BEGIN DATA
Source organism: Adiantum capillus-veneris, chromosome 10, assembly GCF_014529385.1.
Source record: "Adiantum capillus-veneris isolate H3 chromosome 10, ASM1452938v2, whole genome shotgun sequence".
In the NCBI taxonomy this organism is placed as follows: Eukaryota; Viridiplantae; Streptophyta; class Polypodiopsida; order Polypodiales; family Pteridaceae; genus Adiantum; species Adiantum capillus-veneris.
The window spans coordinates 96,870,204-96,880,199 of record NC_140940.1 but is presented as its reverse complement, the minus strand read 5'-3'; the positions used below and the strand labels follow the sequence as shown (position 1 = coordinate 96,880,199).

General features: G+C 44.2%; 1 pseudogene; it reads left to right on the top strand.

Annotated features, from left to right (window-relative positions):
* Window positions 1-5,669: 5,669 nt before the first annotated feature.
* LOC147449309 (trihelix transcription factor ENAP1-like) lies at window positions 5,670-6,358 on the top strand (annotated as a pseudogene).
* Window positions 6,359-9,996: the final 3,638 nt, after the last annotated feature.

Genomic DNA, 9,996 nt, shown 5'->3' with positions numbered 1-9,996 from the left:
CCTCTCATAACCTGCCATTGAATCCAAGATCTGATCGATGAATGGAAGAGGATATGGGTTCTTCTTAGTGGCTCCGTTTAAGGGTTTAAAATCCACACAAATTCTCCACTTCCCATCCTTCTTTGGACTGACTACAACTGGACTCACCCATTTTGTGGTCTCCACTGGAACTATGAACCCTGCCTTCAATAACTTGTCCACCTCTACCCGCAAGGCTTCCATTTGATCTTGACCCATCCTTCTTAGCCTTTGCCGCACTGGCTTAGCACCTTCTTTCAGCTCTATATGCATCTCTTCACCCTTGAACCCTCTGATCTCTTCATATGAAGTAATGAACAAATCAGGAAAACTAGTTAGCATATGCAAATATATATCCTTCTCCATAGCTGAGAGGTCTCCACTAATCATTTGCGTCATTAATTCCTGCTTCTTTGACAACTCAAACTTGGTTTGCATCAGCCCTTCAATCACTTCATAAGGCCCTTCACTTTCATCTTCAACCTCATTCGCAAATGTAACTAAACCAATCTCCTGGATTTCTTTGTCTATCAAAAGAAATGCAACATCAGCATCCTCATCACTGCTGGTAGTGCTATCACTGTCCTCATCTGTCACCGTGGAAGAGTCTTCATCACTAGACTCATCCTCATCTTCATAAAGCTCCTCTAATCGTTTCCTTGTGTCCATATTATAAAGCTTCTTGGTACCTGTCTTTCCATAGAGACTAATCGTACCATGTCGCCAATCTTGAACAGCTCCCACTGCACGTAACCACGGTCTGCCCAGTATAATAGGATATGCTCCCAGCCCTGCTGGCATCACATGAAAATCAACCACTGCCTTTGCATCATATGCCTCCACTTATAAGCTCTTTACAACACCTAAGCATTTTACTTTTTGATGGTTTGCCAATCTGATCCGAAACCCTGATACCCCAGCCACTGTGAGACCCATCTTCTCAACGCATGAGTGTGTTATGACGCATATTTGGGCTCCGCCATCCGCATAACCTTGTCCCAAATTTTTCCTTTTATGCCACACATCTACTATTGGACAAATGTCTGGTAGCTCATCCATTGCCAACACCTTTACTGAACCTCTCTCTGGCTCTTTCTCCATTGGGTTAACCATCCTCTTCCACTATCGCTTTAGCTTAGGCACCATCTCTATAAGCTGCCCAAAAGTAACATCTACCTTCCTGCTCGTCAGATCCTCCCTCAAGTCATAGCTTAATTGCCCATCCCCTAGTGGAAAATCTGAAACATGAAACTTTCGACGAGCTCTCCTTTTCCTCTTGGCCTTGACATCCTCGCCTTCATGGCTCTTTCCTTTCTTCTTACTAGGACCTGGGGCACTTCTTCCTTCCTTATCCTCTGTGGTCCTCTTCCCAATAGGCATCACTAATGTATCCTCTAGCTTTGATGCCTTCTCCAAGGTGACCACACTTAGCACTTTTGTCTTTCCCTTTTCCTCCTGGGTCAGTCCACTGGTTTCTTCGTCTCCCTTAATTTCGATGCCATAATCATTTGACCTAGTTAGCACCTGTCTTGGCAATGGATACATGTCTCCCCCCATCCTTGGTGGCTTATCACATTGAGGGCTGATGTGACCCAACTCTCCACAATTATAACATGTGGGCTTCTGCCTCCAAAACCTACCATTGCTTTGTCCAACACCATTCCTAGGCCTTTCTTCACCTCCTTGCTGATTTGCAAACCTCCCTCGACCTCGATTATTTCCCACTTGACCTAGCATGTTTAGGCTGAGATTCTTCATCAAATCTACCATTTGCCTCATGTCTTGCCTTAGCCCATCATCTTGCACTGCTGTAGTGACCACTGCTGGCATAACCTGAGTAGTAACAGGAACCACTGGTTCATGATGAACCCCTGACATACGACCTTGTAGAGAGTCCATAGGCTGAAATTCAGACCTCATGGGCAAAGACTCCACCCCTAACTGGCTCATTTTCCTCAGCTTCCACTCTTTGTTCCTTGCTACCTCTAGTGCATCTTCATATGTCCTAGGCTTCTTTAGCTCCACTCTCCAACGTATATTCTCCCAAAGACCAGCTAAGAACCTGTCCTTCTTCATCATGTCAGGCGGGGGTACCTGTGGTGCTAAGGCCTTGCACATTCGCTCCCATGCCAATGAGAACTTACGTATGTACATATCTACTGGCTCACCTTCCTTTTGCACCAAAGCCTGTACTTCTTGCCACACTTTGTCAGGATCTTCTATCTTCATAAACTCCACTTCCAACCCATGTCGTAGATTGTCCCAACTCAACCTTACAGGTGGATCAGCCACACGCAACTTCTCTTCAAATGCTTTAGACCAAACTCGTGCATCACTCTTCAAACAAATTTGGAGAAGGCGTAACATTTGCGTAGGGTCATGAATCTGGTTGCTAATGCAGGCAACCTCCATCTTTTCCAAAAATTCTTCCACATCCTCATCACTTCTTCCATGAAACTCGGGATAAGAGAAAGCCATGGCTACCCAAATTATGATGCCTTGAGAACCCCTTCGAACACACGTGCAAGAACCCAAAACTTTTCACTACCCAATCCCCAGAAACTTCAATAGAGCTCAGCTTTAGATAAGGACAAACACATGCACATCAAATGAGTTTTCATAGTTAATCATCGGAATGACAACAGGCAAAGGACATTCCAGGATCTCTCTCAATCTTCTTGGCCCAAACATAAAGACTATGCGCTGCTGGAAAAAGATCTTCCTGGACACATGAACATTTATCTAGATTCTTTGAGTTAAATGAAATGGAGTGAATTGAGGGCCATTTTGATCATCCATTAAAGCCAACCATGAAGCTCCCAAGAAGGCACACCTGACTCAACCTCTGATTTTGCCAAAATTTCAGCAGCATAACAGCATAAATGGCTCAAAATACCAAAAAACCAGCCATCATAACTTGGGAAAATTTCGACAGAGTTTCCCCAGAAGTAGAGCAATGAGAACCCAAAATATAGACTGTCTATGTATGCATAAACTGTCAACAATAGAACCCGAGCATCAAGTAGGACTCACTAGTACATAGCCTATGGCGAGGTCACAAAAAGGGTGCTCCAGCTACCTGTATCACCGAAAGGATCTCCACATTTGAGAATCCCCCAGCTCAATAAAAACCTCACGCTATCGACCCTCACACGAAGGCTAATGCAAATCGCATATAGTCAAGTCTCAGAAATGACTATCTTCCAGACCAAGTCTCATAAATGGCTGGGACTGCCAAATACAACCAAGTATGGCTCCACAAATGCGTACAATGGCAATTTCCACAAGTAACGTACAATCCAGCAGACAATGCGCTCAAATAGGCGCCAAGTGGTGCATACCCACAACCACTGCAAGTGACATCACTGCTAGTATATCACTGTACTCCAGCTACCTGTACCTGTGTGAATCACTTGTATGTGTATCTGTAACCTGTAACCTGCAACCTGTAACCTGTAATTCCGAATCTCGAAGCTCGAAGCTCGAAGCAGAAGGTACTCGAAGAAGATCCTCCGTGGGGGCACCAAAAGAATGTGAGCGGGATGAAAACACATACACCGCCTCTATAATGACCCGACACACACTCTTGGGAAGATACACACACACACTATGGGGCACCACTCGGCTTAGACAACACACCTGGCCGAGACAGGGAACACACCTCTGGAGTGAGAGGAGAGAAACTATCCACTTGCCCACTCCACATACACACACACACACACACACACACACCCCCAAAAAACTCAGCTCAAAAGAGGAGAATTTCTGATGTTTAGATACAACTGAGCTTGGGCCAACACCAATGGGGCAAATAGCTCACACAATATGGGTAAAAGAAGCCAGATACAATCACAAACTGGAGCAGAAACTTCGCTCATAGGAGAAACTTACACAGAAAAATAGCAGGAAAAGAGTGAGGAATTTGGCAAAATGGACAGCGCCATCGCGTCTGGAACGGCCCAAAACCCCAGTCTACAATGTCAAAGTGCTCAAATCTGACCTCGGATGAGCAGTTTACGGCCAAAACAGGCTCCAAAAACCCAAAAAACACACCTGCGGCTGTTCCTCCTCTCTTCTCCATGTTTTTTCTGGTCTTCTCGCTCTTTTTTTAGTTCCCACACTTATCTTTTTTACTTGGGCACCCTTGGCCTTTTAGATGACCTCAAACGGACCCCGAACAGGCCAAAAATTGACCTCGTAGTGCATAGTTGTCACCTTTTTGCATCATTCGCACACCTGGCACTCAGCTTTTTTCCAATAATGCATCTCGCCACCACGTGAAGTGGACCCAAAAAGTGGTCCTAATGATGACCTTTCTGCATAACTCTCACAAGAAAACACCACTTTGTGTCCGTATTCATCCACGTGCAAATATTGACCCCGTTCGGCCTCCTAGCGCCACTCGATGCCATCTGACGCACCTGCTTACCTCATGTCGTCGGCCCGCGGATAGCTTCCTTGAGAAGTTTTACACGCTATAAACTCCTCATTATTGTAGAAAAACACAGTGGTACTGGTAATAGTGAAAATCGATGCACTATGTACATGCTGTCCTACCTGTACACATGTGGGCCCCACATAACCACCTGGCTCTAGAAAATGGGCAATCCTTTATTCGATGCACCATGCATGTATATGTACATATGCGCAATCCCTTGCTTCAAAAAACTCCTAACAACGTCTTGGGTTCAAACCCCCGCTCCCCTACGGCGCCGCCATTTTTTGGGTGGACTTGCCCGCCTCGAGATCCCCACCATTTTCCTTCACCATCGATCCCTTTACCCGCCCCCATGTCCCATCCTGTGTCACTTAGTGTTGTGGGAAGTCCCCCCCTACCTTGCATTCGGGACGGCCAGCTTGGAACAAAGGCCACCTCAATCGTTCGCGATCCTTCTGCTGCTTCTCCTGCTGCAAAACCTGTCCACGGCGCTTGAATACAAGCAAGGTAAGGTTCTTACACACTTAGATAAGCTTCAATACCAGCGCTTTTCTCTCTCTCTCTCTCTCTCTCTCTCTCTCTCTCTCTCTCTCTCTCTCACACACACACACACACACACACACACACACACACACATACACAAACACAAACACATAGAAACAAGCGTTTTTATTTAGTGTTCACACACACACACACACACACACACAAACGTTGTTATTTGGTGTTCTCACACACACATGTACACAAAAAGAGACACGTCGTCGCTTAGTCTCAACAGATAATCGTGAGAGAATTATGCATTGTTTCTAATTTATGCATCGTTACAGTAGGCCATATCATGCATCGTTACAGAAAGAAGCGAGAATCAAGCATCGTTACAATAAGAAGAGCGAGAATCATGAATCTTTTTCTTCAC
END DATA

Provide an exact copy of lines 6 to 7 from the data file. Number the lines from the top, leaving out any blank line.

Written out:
Annotated features, from left to right (window-relative positions):
* Window positions 1-5,669: 5,669 nt before the first annotated feature.